The Changing face of Beijing architecture- Wangjing Soho

By William Wang
0 Comment(s)Print E-mail CRI, December 5, 2011
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Artist's rendering of the Wangjing Soho project [Photo: courtesy of Zaha Hadid Architects]

Between the Capital airport and downtown Beijing lies a lengthy stretch of nondescript landscape consisting of a few trees and buildings. But in the next year or so, a beacon of three rounded forms will be seen reaching upwards as high as 200 metres, likely dominating the horizon. This will be , intentionally set outside of the Beijing core where its impact on the surrounding area could be strong, if not transformational.

Wangjing Soho is the sister project to Galaxy Soho. Each one is a cluster of rounded towering shapes, but Wangjing makes a more direct reference to mountainous landscapes, reminiscent of the peaks of Guilin. The three offices and retail towers respond to the rounded triangle of ground they lie on, while creating an inviting space at their centre. In a city where rectangular block style buildings are the norm, Wangjing Soho will stand out from afar.

"After the year 2000, the country was further opening up and absorbing ideas, new ways of realizing new possibilities," project director Satoshi Ohashi explains. "Now post-Olympics is a period where we're thinking of new possibilities. What do we really need [considering] the scale of China's growth, and speed?" So now is a period of growth and innovation, and architectural firm Zaha Hadid Architects want to ensure that Wangjing Soho reflects that. "People call it 'experimental,' says project director Satoshi Ohashi, "but I don't necessarily think it's experimental… It's part of the condition and the dynamics that are happening now.

Zaha Hadid Architects have won a score of architectural competitions and awards for various projects of various sizes across the globe. ZHA's designs tend to favour swooping lines as opposed to rigid ones, creating deceptively simple and elegant forms in the Wangjing Soho project. Horizontal planes allow for the buildings subtle curves to be coaxed out of the shadows, inviting you to get closer to them. "Even though they know it's a modern new building, people are sensing something that is more human or tangible," says Ohashi.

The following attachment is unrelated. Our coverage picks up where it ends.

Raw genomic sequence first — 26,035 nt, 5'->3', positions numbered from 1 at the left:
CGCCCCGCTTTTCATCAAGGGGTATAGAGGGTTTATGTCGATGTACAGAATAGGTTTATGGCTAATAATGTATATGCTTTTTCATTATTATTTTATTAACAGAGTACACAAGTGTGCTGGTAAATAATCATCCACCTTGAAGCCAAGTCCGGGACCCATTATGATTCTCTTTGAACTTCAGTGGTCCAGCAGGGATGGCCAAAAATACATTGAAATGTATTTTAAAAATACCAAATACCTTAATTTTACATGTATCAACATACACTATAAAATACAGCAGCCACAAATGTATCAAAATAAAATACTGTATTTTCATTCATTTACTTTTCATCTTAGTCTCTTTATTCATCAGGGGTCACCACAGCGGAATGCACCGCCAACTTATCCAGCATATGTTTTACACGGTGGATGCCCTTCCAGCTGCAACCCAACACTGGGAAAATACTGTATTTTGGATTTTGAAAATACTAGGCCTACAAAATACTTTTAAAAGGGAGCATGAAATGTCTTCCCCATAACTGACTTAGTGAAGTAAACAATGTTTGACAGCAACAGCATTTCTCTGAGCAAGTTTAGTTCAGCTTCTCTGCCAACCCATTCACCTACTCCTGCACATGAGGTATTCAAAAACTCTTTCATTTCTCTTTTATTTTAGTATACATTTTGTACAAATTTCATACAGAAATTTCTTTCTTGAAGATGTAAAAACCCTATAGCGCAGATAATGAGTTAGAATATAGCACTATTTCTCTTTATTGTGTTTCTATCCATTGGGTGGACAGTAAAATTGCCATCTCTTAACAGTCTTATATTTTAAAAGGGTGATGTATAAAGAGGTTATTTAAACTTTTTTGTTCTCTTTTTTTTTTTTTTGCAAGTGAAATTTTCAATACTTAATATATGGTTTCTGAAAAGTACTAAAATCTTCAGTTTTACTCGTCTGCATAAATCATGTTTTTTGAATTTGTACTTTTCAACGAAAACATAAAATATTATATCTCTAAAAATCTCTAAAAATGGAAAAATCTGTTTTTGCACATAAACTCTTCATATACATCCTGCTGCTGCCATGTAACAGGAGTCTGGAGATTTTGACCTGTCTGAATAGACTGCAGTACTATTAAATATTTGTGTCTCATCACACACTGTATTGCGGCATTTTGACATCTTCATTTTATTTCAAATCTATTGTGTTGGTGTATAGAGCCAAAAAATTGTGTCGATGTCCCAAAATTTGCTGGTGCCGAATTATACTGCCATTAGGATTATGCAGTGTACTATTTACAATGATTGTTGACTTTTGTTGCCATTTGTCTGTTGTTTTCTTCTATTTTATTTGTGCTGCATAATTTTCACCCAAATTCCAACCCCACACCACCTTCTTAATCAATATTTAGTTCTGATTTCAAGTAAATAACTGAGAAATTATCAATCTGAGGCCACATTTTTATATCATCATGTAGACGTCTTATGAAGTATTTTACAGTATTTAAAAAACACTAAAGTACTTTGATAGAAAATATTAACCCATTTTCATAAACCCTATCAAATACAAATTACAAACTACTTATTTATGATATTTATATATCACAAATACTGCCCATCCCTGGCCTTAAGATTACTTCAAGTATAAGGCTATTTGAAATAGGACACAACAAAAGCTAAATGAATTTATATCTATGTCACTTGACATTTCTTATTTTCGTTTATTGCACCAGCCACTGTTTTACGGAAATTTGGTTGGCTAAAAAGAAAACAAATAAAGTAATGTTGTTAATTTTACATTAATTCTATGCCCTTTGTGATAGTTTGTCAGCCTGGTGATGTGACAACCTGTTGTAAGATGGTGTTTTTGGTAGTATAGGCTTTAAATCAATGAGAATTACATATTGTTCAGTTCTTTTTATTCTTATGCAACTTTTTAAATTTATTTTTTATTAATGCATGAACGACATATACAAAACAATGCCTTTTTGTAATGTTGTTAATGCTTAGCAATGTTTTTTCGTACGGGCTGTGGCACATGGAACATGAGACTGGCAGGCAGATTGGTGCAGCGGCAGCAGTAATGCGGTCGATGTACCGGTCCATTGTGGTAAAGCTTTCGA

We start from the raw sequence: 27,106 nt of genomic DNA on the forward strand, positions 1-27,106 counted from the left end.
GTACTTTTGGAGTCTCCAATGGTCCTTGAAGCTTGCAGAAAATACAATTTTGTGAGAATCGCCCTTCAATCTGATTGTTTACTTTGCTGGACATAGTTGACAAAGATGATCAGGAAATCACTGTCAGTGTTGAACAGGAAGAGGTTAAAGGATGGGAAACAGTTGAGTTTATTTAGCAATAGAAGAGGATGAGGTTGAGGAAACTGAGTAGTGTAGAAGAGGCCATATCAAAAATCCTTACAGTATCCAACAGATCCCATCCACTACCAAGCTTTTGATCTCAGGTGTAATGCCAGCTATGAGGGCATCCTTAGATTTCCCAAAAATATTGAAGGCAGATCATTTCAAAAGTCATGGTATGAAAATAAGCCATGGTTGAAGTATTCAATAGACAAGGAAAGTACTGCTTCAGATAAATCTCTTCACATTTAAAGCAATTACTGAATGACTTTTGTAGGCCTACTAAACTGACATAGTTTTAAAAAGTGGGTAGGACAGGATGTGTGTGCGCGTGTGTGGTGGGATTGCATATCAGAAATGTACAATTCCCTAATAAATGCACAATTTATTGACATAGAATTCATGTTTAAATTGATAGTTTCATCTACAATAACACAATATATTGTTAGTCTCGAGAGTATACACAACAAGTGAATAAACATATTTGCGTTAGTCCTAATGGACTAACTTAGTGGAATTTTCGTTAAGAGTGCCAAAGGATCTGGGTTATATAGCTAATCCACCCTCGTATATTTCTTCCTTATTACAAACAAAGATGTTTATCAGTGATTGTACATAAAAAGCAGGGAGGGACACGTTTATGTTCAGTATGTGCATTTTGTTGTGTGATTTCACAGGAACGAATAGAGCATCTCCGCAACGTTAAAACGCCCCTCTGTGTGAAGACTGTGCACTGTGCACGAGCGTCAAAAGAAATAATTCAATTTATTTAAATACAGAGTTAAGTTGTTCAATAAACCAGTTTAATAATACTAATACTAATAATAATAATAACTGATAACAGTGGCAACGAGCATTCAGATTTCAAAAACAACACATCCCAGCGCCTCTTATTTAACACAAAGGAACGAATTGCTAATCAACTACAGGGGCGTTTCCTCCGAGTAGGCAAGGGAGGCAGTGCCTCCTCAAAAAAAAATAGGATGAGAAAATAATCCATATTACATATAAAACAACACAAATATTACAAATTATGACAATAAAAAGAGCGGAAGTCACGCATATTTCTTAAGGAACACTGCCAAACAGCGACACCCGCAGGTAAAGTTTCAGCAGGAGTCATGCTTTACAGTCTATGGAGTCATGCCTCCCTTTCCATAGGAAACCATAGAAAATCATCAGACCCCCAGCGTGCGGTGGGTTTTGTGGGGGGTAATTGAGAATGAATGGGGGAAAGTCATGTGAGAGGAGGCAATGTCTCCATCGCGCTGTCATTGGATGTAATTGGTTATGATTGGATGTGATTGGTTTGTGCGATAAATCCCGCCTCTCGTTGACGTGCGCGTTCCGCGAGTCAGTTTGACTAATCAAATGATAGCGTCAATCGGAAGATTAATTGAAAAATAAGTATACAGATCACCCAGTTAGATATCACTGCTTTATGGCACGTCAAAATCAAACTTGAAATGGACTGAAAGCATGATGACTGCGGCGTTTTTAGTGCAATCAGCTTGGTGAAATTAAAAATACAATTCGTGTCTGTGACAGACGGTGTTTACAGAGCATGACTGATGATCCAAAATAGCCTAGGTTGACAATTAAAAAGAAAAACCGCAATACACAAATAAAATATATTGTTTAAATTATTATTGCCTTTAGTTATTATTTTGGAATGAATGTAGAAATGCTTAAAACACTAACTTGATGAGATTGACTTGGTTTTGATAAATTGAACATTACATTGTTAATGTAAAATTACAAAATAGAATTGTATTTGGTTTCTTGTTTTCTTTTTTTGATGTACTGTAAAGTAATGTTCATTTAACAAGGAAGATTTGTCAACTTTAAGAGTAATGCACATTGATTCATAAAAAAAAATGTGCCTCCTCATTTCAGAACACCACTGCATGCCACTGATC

Although the initial design of two buildings was rejected for being too tall, the new design of three slightly smaller buildings has been widely well-received. Ohashi agrees that the three building design is an improvement from the two building design, appreciating the central space created between them. Still, there's no denying that the project is physically and financially massive. Ohashi affirms that the large size is an important aspect of the project. Home to a quarter of a million residents, Wangjing remains an area without a central focus or a clear identity. In terms of commerce, it is still developing. Wangjing Soho by nature of its proportion and design seeks to help foster a central identity, visible from across the region.

At present, Ohashi recognizes that there is no structure like this in Wangjing, but feels that the potential to grow that market is exciting. "This is a different market, so we have to create a new vision. We have to create the context… Some buildings are plugged in to the city, and others have to nurture that part. And I think the Wangjing project is going to develop that area and hopefully raise the standard of the living and working environment."

Wangjing Soho's buildings may look luxurious, but they have no intention of limiting themselves to the elite classes. "They're not just for upper end market," Ohashi explains, "Actually they're trying to respond to the middle area. Because there are more people available. I think these projects do create change. As they get developed, the surrounding area will change or get developed. Hopefully in a good way." Ohashi guesses that it would be five years or so for significant change to come to the neighbouring areas."

The aspirations of Wangjing Soho are bold, but it's certain that it's creation will bring about extensive changes in unforeseeable ways. "It's exciting to be here in this period of time, in this region because you sense a lot of dynamics... Obviously when you have all this change and movement and this mass of people…hopefully it [will change] in a good way. That's the big question. How they can keep controlling or sustaining that? Of course there are environmental issues, human issues and obviously economic issues and so how do they keep that going without disrupting that in a bad way. I think that's the big challenge. But to be part of that, the ability of creating vision is very exciting. And that's why we're here."

Galaxy Soho will be located midway between the city and airport. It will open in 2014.

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